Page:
Running Blind: Wai Yee Dreams Big

by On Oct 30, 2012
Running Blind: Wai Yee Dreams Big

Wai Yee and her six friends are running in the Standard Chartered Marathon Singapore in December. They’re a bit nervous. Not because they’re blind, but because this is their first big running event and most of them just started running regularly a few months ago.

But they’re keen, and have been training hard with their volunteer guides, who will run the 10km race with them.

And they’re raising funds through the Singapore Association of the Visually Handicapped as they run, so that more blind folk can have opportunities to enjoy sports.

Wan Wai Yee is part of a group taking on this year’s Standard Chartered Marathon Singapore 10km event. Nothing unusual you’d think, except that all seven of them are blind.

Volunteers guides training with Wai  Yee

Our Better World finds out how she feels when she runs, what she thinks of her sighted running guides and what her secret is to persevering.

How did it feel to run outdoors for the first time?
Picture this right – it was drizzling, but we still went out to run. So it was quite a strange feeling to be getting in the rain and running.

I felt kind of free. It’s very freeing because we’re not really holding on to someone, we’re just holding on to a cloth right, which the other party (sighted running buddies) is holding as well, in a way not having to hold another person’s elbow or shoulder or whatever.

We hold a longish cloth so we are sort of connected. If there’s any obstacles our buddies will let us know, so I find that I can just run at my own pace, at whatever fitness level I am in … I just run.

Running Blind: An Interview with Wai Yee

How long have you been running?
I started running outdoors in May (2012). Ya it was something very new for me and I like that, but that’s something you really gotta work on, the running.

Before that I’d been running on the treadmill since last year. But on a treadmill, it can be boring sometimes so you don’t really have the freedom to really go anywhere, right? You’re just, you know, running on the treadmill, round and round and round. I like the outdoors.

Tells us about the volunteers for your whole programme.
Oh they’ve been very marvellous. What they’ve done is try to build a bond. We’ve tried to build a bond with them as well.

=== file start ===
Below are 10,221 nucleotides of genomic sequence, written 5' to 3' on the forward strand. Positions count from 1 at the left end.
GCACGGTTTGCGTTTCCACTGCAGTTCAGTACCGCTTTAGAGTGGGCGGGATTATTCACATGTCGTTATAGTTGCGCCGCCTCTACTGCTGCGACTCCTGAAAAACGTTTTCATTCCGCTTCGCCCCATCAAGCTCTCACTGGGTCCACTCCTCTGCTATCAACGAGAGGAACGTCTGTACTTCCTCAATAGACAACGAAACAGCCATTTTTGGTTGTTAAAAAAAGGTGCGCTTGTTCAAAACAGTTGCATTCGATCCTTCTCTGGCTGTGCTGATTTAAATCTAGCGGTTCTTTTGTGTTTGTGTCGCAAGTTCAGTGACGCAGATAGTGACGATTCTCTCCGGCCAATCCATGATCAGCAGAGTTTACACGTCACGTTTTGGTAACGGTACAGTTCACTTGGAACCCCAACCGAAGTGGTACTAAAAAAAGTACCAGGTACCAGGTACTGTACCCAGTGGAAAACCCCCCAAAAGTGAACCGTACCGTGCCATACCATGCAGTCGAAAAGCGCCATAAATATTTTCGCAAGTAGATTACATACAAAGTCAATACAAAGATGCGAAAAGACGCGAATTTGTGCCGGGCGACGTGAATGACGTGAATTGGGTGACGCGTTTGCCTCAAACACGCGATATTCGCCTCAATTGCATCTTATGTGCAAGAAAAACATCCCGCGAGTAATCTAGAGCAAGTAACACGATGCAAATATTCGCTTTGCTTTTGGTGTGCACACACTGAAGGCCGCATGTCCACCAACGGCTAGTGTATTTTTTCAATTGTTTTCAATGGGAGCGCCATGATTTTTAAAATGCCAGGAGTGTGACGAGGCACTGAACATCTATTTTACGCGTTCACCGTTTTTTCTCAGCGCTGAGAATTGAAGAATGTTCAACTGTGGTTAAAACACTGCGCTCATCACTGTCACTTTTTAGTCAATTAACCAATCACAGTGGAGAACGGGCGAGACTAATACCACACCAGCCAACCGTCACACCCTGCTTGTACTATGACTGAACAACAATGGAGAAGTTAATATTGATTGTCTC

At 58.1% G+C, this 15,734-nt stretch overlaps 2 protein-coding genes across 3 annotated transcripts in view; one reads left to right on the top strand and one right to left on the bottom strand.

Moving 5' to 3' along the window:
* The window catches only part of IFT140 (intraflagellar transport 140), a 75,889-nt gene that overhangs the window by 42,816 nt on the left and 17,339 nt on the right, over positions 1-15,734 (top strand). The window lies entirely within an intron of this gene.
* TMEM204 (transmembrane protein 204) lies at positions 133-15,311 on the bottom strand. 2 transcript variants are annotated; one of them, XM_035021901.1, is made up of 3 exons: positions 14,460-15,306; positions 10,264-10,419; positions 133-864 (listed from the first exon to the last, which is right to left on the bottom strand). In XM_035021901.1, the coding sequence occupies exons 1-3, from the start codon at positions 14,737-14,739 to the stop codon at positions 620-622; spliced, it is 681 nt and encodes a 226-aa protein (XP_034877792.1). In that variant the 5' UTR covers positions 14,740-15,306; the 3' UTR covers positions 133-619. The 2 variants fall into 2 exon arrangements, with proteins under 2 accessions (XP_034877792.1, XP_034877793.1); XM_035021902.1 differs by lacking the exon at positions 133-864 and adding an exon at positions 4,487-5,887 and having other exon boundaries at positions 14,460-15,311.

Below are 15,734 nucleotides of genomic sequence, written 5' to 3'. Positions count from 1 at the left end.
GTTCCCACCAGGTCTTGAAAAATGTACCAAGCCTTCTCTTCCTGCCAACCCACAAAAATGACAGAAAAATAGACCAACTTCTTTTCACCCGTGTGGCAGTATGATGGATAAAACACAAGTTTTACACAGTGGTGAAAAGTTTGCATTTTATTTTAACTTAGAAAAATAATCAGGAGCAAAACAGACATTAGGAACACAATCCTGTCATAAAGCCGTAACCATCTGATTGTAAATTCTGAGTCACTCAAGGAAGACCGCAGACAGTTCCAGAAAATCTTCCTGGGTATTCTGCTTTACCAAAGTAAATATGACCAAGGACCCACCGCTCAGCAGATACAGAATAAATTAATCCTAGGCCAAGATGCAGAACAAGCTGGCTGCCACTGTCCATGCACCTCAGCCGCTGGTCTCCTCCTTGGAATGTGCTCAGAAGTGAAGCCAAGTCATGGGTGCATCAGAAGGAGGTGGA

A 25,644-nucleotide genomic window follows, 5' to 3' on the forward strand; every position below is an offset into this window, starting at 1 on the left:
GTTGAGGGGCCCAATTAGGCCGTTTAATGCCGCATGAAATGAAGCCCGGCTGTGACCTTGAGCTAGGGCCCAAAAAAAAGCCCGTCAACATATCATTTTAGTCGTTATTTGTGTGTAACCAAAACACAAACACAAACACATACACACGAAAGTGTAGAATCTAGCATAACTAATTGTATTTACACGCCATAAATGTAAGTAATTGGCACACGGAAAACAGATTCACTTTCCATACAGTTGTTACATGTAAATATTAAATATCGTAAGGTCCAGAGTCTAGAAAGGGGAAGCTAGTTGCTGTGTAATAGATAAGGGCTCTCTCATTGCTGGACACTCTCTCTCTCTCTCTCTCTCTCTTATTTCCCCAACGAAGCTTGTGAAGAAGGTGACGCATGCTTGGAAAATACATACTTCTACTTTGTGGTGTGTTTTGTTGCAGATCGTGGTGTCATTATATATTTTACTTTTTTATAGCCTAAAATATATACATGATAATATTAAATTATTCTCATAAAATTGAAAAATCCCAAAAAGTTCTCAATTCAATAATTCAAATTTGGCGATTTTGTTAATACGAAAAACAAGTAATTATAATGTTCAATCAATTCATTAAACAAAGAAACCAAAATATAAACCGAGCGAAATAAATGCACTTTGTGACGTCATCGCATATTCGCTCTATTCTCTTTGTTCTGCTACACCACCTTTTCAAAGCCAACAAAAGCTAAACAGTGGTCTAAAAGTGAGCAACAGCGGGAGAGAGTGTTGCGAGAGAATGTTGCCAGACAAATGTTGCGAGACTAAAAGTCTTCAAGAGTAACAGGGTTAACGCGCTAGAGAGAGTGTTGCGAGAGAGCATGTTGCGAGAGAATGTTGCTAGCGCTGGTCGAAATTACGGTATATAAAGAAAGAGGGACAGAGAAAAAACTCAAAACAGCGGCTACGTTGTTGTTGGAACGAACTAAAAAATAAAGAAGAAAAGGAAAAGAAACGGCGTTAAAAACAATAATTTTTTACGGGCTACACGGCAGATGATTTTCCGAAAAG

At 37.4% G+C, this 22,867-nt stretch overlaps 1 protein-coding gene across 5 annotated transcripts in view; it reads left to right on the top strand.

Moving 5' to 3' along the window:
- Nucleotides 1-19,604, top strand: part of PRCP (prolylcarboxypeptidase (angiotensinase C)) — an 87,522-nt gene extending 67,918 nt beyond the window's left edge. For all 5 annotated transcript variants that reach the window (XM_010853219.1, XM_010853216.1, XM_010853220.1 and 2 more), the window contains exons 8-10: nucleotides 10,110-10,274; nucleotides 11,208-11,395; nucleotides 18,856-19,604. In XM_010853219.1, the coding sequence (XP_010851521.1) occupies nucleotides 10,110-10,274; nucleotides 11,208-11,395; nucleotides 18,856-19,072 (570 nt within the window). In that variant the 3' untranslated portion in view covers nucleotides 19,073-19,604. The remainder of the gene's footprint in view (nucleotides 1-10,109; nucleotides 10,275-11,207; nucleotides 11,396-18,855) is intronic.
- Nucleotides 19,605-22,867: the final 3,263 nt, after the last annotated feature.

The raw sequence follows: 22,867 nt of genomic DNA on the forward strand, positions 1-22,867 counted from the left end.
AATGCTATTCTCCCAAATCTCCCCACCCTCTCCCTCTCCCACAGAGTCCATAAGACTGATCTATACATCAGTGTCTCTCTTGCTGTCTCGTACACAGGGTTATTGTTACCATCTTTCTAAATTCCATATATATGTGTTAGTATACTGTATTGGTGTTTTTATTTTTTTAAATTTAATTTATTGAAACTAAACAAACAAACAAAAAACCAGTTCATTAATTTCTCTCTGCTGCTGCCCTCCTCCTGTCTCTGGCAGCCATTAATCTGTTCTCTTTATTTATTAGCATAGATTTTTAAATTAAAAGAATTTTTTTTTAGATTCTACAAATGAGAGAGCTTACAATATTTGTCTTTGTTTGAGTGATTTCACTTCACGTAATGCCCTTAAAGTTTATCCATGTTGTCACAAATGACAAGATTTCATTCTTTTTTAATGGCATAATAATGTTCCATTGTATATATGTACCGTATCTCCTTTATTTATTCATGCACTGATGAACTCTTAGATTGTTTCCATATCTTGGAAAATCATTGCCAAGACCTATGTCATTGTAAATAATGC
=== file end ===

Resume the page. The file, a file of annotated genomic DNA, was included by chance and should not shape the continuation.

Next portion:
When we run, we talk to each other and we understand how each other works and they get feedback from us and we get feedback from them. At the end you know, we work together as a team.

What are your dreams?
If you talk about running, well at the end of this year we’re going to do the 10km run for the Standard Chartered Marathon, so that’s the immediate goal.

As long as I complete it, it doesn’t really matter how fast I do it. I just want to complete this 10km.

After this year, I think I won’t stop running. I think it’s a waste to give it up. It’s quite difficult to get up to a certain fitness and then you give it up and it’s not easy to get back again.

So anyway, I hope to maybe at least maintain running 10k and hopefully improve on the time. I don’t know about running 21 and 42 – it’s quite daunting, it’s quite scary. I mean you’re plodding along for so many hours. But I think at least for the future, at least improve on my timing for the 10km.

For other sports, I’ve always wanted to do rock climbing and stuff like that. It’s quite challenging to scale up a wall and stuff so hopefully I’ll get a chance to do that.

What would you tell others?
I would say everybody is different, work at their own pace. Don’t look at someone else and say this person can run faster and I can’t because it will never work for you. You gotta look at yourself and say, oh this week maybe I ran 10 rounds. Maybe next week I’ll just run another one more round … and another one round after that. Just a bit more, you know?

Running Blind: An Interview with Wai Yee

Support Wai Yee and her running mates at https://www.facebook.com/SportsForTheBlind.

A member of the Our Better World team, coming in second last in a triathlon is Josh’s claim to athletic fame (the last person to finish, who was just 100m behind him, ran the entire 10km without shoes).

These days, the recovering journalist, endeavouring father and aspiring retiree only “runs” around the park with his wife and seven-year-old son.

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